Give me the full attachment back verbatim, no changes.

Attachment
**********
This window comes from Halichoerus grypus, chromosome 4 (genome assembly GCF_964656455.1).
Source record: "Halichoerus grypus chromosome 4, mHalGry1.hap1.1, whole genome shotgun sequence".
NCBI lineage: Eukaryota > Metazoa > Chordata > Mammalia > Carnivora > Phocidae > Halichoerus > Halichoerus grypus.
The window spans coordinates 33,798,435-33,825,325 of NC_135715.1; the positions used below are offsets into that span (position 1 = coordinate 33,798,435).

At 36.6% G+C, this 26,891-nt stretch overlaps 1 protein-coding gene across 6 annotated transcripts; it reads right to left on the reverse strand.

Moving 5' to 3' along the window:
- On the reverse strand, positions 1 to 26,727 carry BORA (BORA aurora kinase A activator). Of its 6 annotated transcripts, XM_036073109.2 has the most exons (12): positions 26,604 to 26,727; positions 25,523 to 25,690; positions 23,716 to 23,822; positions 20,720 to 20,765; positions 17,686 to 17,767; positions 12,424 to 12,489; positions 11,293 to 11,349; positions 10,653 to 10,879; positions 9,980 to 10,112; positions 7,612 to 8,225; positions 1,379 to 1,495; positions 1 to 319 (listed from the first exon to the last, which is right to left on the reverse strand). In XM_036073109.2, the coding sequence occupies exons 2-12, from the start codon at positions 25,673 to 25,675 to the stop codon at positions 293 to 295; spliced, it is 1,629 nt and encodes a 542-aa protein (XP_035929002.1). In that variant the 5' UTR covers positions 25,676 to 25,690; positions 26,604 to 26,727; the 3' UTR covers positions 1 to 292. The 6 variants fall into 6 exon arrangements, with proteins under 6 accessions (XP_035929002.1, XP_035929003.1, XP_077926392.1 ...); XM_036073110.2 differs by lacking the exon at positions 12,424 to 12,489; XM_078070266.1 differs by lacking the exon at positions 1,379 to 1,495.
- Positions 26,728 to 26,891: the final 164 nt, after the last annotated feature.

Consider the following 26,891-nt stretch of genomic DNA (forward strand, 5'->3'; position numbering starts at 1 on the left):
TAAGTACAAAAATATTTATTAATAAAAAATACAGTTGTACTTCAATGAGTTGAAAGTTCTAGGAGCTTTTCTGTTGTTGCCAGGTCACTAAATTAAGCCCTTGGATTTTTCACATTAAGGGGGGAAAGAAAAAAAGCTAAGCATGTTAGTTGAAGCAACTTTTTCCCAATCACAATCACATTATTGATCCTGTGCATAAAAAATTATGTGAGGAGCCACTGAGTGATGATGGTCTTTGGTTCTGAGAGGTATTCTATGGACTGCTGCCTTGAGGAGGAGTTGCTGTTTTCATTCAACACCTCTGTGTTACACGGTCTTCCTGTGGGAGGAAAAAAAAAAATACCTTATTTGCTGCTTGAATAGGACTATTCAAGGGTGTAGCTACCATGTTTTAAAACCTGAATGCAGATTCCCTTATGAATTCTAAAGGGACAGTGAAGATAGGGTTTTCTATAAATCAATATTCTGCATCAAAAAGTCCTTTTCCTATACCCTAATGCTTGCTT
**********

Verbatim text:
This window comes from Halichoerus grypus, chromosome 4 (genome assembly GCF_964656455.1).
Source record: "Halichoerus grypus chromosome 4, mHalGry1.hap1.1, whole genome shotgun sequence".
NCBI lineage: Eukaryota > Metazoa > Chordata > Mammalia > Carnivora > Phocidae > Halichoerus > Halichoerus grypus.
The window spans coordinates 33,798,435-33,825,325 of NC_135715.1; the positions used below are offsets into that span (position 1 = coordinate 33,798,435).

At 36.6% G+C, this 26,891-nt stretch overlaps 1 protein-coding gene across 6 annotated transcripts; it reads right to left on the reverse strand.

Moving 5' to 3' along the window:
- On the reverse strand, positions 1 to 26,727 carry BORA (BORA aurora kinase A activator). Of its 6 annotated transcripts, XM_036073109.2 has the most exons (12): positions 26,604 to 26,727; positions 25,523 to 25,690; positions 23,716 to 23,822; positions 20,720 to 20,765; positions 17,686 to 17,767; positions 12,424 to 12,489; positions 11,293 to 11,349; positions 10,653 to 10,879; positions 9,980 to 10,112; positions 7,612 to 8,225; positions 1,379 to 1,495; positions 1 to 319 (listed from the first exon to the last, which is right to left on the reverse strand). In XM_036073109.2, the coding sequence occupies exons 2-12, from the start codon at positions 25,673 to 25,675 to the stop codon at positions 293 to 295; spliced, it is 1,629 nt and encodes a 542-aa protein (XP_035929002.1). In that variant the 5' UTR covers positions 25,676 to 25,690; positions 26,604 to 26,727; the 3' UTR covers positions 1 to 292. The 6 variants fall into 6 exon arrangements, with proteins under 6 accessions (XP_035929002.1, XP_035929003.1, XP_077926392.1 ...); XM_036073110.2 differs by lacking the exon at positions 12,424 to 12,489; XM_078070266.1 differs by lacking the exon at positions 1,379 to 1,495.
- Positions 26,728 to 26,891: the final 164 nt, after the last annotated feature.

Consider the following 26,891-nt stretch of genomic DNA (forward strand, 5'->3'; position numbering starts at 1 on the left):
TAAGTACAAAAATATTTATTAATAAAAAATACAGTTGTACTTCAATGAGTTGAAAGTTCTAGGAGCTTTTCTGTTGTTGCCAGGTCACTAAATTAAGCCCTTGGATTTTTCACATTAAGGGGGGAAAGAAAAAAAGCTAAGCATGTTAGTTGAAGCAACTTTTTCCCAATCACAATCACATTATTGATCCTGTGCATAAAAAATTATGTGAGGAGCCACTGAGTGATGATGGTCTTTGGTTCTGAGAGGTATTCTATGGACTGCTGCCTTGAGGAGGAGTTGCTGTTTTCATTCAACACCTCTGTGTTACACGGTCTTCCTGTGGGAGGAAAAAAAAAAATACCTTATTTGCTGCTTGAATAGGACTATTCAAGGGTGTAGCTACCATGTTTTAAAACCTGAATGCAGATTCCCTTATGAATTCTAAAGGGACAGTGAAGATAGGGTTTTCTATAAATCAATATTCTGCATCAAAAAGTCCTTTTCCTATACCCTAATGCTTGCTT